Photograph by Tod Marks
Each morning, Elizabeth Scully rises early and springs into the saddle. In the afternoon, she studies history at Loyola University in Baltimore. At 20, Scully is an apprentice jockey, maintaining balance on her mounts and in her life. “I have the best of both worlds,” she says.
The Owings Mills, Md., resident was smitten with horses as a young girl—and it didn’t take long for her to catch the racing bug. “I had a pony that was too fast for the show ring,” she recalls.
In 2019, she rode three horses at the Willowdale Steeplechase in tough conditions. “It was pouring the whole day,” she recalls.
She finished first in a flat race for young riders and third in another. She didn’t fare as well in her first sanctioned race over hurdles. “I finished it,” says Scully.
At 5-foot-3 and 125 pounds, Scully keeps fit by exercising horses for trainers year-round, hitting the gym to build strength. Her favorite mount is her own horse, a 7-year-old bay gelding named Disobedience, who she’s ridden only in flat races so far. “He’s finished third and fourth in some competitive fields, which is very encouraging,” she says. “This year, if everything goes to plan, he’ll go over timbers.”
During Scully’s first timber race after coming up from the junior ranks, she took jumps in a ladies’ competition in the Old Dominion Hounds Point-to-Point in Virginia. “I stayed way too far back, but I wound up finishing second,” she says. “It really was a tremendous learning experience.”
This past July, Scully was one of four amateur jockeys to head to Ireland as part of the Temple Gwathmey Steeplechase Foundation’s international trip for developing riders. Apprentice jockeys can compete in any event, but they get a weight allowance—10 pounds off. “It’s a big advantage,” Scully says.
Sean McDermott was only 13 years old when his dad died of the degenerative illness Motor Neurone Disease. “Dad had show jumping ponies and horses, so from when I was a child, that was what I did,” he recalls.
Young Sean felt lost, so he asked a trainer in his native County Kerry, Ireland, for a job as a stable lad. “That’s where I really got the bug for racing,” he recalls. “I then got accepted to the Racing Academy and Centre of Education in County Kildare.”
From there, McDermott became an apprentice race jockey. He rode Flamenco Fury, his first winner, to victory in 2000. Seventeen years later, he topped the National Steeplechase Association list of riders by money won. He had 14 wins, 22 second-place finishes and 14 third-place results for a total of $719,550.
Over the past two decades, McDermott has taken more than 100 mounts to the winner’s circle in Ireland, while enjoying considerable success racing part of the year on America’s shorter, firmer courses. “The tailgating all around the course in America brings a party atmosphere and huge crowds, which is a great way to get the fans in with so little permanent buildings having to be built,” he says. “This is something Irish racecourses could definitely learn from.”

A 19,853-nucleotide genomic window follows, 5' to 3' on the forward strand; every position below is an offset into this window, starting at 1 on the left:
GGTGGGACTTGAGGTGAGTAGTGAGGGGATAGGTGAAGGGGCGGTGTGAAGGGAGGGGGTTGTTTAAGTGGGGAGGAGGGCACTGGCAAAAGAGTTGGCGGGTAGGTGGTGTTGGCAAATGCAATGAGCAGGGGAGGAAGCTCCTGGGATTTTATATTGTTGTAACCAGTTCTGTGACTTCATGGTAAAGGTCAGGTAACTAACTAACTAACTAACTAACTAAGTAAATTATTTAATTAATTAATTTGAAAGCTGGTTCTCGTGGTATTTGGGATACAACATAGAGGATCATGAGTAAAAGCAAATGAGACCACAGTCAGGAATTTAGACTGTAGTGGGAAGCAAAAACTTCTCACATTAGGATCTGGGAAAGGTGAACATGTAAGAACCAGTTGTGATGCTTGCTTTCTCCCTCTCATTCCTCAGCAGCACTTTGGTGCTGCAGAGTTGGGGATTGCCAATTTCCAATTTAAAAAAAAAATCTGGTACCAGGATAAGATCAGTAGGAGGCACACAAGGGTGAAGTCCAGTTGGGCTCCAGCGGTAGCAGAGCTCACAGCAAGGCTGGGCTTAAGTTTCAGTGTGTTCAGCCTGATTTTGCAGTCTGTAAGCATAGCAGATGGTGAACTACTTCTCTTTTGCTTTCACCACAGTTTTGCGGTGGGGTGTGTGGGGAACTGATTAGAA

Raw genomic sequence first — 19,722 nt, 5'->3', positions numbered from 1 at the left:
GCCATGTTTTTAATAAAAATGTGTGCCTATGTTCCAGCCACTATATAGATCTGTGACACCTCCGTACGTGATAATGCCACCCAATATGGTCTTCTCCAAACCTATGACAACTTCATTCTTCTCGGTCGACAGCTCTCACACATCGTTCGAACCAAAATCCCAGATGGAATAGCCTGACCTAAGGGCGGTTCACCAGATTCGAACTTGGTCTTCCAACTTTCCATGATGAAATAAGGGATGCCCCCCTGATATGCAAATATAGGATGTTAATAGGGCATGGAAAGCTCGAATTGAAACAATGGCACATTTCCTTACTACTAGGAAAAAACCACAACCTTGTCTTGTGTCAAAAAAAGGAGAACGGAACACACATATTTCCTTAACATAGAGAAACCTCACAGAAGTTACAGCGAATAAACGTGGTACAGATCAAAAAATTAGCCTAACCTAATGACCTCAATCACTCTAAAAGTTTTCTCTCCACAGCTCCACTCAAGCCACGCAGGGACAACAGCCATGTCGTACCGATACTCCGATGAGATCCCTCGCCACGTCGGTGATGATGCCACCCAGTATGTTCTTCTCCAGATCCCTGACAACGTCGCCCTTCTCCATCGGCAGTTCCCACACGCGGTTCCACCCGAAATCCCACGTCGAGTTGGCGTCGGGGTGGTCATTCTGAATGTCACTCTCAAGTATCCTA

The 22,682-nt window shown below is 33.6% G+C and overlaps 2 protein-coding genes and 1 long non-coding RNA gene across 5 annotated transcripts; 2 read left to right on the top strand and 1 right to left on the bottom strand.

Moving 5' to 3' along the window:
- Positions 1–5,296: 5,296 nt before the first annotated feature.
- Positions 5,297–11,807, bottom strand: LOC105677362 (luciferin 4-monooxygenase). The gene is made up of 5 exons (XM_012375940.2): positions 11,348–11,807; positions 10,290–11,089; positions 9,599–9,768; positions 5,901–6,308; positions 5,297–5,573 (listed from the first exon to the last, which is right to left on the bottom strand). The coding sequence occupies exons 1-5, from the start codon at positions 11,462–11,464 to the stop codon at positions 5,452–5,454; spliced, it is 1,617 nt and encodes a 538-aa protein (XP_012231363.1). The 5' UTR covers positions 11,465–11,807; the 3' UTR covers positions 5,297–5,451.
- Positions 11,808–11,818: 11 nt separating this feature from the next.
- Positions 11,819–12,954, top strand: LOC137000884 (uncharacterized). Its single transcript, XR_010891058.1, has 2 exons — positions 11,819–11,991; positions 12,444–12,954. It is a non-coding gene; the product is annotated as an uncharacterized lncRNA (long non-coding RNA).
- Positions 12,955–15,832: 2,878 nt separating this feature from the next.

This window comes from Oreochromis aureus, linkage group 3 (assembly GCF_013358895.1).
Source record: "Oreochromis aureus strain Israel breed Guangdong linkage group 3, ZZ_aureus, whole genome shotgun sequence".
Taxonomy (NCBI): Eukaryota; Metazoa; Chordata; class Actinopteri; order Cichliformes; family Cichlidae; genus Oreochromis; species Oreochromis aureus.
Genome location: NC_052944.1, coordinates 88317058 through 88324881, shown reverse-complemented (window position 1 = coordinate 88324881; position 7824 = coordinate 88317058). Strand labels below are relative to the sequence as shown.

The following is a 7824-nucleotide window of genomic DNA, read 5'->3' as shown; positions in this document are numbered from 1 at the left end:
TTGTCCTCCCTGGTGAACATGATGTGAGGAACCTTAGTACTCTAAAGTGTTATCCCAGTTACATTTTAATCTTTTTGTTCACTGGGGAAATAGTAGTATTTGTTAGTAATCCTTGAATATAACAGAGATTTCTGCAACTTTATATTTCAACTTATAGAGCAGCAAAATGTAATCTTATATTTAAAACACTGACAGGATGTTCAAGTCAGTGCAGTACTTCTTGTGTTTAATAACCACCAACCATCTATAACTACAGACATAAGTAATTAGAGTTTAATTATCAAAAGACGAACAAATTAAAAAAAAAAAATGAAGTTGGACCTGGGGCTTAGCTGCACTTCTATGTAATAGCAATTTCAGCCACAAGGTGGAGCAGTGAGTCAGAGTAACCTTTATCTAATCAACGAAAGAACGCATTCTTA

McDermott has spent the winter recovering from a fracture to a vertebra in his back sustained on Jan. 1. A week before, he’d just been cleared to ride after a previous collapsed lung and broken ribs. Injuries aside, he can’t wait to get back in the saddle. “It’s a great feeling—an adrenaline rush,” says McDermott. “You get that buzz passing the line in front when your tactics have all gone as planned, especially if you were the difference in that horse winning or losing.”
In the face of a severe injury, Jack Doyle managed to maintain his winning tradition and was crowned joint champion jockey of 2019 by the National Steeplechase Association. “It’s the highlight of my career, along with the Grade 1 races I’ve won,” he says.
Doyle shares the honor with Michael Mitchell, who stood down from competing after Doyle broke his jaw in a fall from his horse. In 2018, Doyle led the standings for much of the year, finishing second in the rankings with 16 wins. Fellow Irishman Darren Nagle edged him out that year with 17 wins.
The 30-year-old hails from a racing family. He can’t recall life without horses. “My dad trains racehorses, so I’ve always been involved and never knew any different,” he says.
Doyle had won more than 200 races in England and Ireland before coming to America in 2014, making a home in Monkton, Md. Known for his light hands and precise balance, Doyle turned heads immediately, riding Makari to victory in the A.P. Smithwick Memorial Steeplechase Grade 1 in Saratoga, N.Y. Last year, he amassed an impressive record, winning one out of every five times he climbed in the saddle. That translates to $592,300 in 2019 earnings and over $3.2 million overall.